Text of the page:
Why Chocolate Should Never Be Off Limits

by | Updated: December 3rd, 2016 | Read time: 3 minutes

Q: How can I get my chocolate fix while trying to eat healthier?

A: Many of us reach for chocolate when we need to relax or just want a taste of something sweet. While this is not necessarily a vice, it can certainly be detrimental to your diet. Luckily, there are several alternatives to milk chocolate that not only taste great, but are much healthier. These three low-impact, big-flavor substitutes can help you reach your health and fitness goals without going through chocolate withdrawals.

Eat (Dark) Chocolate for Your Health

Pure cacao:

You mean cocoa right? Well, yes and no. Cacao is actually the original term for what many of us know as cocoa. The term cacao was originated by the Olmec people, who preceded the Mayans and the Aztecs. Th name of the plant chocolate comes from is “Theobroma Cacao.” Recently, the raw food community has revived the term “cacao,” most commonly used in the U.S. You can call it whatever you like so long as you’re aware of its excellent health benefits. Per tablespoon, organic cacao powder contains less than 30 calories, nearly 3 grams of fiber and zero sugar! Pure cacao powder is very strong and is meant to be added to food or shakes to give them a rich, chocolate flavor. Check out our growing collection of cacao-based recipes here.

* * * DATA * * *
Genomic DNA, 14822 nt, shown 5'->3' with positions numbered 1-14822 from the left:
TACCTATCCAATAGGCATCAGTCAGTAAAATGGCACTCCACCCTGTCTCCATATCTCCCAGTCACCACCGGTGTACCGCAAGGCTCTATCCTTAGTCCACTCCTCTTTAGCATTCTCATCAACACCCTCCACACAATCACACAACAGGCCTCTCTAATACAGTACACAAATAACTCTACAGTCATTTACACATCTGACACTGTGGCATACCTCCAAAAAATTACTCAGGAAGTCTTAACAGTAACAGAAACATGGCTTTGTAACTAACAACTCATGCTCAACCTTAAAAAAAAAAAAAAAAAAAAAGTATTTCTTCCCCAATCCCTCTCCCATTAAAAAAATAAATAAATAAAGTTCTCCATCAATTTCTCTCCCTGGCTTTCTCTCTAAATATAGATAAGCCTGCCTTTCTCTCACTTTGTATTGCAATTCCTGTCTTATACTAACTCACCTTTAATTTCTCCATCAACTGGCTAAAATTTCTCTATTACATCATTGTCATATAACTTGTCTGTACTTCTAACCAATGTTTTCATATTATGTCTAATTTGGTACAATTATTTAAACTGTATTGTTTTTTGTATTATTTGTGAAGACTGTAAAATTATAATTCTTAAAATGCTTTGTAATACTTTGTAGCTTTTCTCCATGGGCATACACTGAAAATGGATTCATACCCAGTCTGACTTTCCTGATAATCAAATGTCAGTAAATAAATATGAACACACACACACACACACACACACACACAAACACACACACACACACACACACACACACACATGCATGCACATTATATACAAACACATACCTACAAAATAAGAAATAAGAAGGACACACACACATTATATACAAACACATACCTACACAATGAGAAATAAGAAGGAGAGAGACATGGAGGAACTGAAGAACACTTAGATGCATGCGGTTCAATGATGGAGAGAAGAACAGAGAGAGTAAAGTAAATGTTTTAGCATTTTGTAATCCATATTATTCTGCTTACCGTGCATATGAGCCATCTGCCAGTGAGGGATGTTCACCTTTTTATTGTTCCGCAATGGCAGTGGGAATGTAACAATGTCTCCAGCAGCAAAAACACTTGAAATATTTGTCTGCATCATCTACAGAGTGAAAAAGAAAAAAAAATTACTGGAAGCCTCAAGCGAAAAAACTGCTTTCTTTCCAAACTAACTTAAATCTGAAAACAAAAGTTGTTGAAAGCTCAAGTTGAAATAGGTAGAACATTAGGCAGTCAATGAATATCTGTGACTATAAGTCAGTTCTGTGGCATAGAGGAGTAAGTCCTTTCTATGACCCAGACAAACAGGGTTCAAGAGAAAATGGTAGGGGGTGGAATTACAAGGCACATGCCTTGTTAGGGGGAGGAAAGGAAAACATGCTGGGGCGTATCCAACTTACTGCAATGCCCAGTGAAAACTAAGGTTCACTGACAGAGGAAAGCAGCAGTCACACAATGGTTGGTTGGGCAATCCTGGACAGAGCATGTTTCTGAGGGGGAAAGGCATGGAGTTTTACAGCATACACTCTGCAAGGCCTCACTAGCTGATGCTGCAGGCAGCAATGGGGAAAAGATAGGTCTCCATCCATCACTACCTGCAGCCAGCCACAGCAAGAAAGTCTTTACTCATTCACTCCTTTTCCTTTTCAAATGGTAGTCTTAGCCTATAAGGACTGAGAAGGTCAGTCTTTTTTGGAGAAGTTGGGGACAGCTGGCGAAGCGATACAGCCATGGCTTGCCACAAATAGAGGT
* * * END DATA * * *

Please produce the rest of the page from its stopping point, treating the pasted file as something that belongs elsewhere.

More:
Dark chocolate:

While dark chocolate may be not taste as sweet as milk chocolate, it’s a much better choice if you’re watching your weight. The percentage of cacao in the bar is what determines whether it’s “dark” or “milk.” Bars with at least 55% cacao content are usually deemed “dark” chocolate. Dark chocolate is an antioxidant powerhouse with polyphenols, which are the same antioxidants found in red wine and green tea. Chocolate treats with 70-99% cacao content tend to have a more bitter taste (many would call it an acquired taste), while lower cacao chocolate will be more reminiscent of the milky stuff you already know and love. Dark chocolate is also an excellent pick-me-up, because it contains caffeine and theobromine – two mild stimulants. It won’t provide the same type of jolt as a cup of coffee, but it could come in handy if you’re sensitive to caffeine and stimulants.

Carob powder:

You may have seen carob powder at the health food store or online, but most people have no clue what it is or what it’s used for. Carob powder is native to the Middle East and does a wonderful job at emulating chocolate’s color and flavor. Unlike chocolate, carob doesn’t contain caffeine or theobromine. Carob is also incredibly low in calories and has no fat at all, but does contain sugar that you won’t find in raw cacao. Carob powder can be used as a substitute for cacao or chocolate in cakes, cupcakes, cookies and more. You can even find carob chips, which can be used in place of chocolate chips.

Let’s face it, chocolate is great and we shouldn’t have to completely omit it from our diets. Experiment with the milk chocolate alternatives above to find an ideal replacement. Creating delicious and healthy recipes using carob or cacao powder can be fun and rewarding. Additionally, dark chocolate has an uncanny ability to sneak up on you. Many chocoholics begin replacing their milk chocolate bars with 55% cacao dark chocolate bars and eventually move up to strong and savory 80% cacao, because it becomes a much more satisfying treat. Try it and you may surprise yourself!